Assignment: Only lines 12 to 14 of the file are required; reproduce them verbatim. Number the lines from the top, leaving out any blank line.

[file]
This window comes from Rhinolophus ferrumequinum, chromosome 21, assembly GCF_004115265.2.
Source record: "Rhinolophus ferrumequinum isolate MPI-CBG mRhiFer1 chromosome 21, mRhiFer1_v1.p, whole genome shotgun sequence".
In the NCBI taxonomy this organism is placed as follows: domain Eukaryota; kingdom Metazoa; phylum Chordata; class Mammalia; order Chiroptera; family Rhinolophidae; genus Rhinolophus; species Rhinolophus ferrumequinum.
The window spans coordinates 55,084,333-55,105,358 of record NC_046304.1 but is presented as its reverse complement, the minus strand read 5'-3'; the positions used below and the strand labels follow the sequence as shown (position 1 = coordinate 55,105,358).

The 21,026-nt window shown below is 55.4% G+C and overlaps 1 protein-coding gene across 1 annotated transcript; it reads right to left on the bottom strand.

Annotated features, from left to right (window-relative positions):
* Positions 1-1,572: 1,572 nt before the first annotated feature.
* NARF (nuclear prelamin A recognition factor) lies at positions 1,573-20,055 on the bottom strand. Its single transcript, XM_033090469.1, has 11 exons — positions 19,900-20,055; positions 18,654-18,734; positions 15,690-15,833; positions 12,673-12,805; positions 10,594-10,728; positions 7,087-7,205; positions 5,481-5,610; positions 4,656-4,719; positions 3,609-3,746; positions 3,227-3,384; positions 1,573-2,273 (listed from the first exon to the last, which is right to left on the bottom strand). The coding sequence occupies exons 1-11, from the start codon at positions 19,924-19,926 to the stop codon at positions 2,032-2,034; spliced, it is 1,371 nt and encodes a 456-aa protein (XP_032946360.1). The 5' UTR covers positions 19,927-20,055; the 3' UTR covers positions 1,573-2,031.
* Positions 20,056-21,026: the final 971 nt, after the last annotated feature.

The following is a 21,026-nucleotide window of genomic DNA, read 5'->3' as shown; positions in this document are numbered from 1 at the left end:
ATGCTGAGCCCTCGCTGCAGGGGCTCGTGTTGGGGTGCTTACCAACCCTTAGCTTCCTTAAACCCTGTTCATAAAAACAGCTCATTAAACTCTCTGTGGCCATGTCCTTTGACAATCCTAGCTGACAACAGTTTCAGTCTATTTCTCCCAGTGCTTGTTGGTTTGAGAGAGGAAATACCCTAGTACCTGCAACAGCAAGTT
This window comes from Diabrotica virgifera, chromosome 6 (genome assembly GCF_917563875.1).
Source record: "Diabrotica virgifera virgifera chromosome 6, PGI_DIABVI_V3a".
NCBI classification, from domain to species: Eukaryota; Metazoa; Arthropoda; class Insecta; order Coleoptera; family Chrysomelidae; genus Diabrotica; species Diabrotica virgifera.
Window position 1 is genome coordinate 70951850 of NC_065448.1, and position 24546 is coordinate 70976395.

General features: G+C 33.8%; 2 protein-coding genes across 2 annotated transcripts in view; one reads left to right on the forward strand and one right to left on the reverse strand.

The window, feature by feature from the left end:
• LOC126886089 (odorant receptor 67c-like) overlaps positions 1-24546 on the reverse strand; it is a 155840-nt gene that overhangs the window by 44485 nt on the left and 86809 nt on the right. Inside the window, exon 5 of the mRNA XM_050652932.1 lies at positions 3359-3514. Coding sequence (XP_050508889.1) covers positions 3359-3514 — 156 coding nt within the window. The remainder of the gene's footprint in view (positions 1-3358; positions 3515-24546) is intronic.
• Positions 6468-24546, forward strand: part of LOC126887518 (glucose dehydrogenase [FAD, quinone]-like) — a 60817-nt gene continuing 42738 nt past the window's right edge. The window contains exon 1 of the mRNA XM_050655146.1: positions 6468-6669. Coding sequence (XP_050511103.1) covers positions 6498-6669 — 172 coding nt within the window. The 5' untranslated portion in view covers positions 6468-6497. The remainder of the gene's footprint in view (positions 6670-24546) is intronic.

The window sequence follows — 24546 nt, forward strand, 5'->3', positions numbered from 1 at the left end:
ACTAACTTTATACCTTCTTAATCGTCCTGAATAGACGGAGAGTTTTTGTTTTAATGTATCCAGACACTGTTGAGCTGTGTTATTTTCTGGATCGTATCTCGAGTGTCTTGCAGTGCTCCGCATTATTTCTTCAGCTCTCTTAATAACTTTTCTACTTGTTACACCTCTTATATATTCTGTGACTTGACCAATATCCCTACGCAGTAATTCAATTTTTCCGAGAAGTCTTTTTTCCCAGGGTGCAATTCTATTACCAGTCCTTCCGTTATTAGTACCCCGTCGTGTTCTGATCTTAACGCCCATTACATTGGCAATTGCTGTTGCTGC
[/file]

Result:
This window comes from Diabrotica virgifera, chromosome 6 (genome assembly GCF_917563875.1).
Source record: "Diabrotica virgifera virgifera chromosome 6, PGI_DIABVI_V3a".
NCBI classification, from domain to species: Eukaryota; Metazoa; Arthropoda; class Insecta; order Coleoptera; family Chrysomelidae; genus Diabrotica; species Diabrotica virgifera.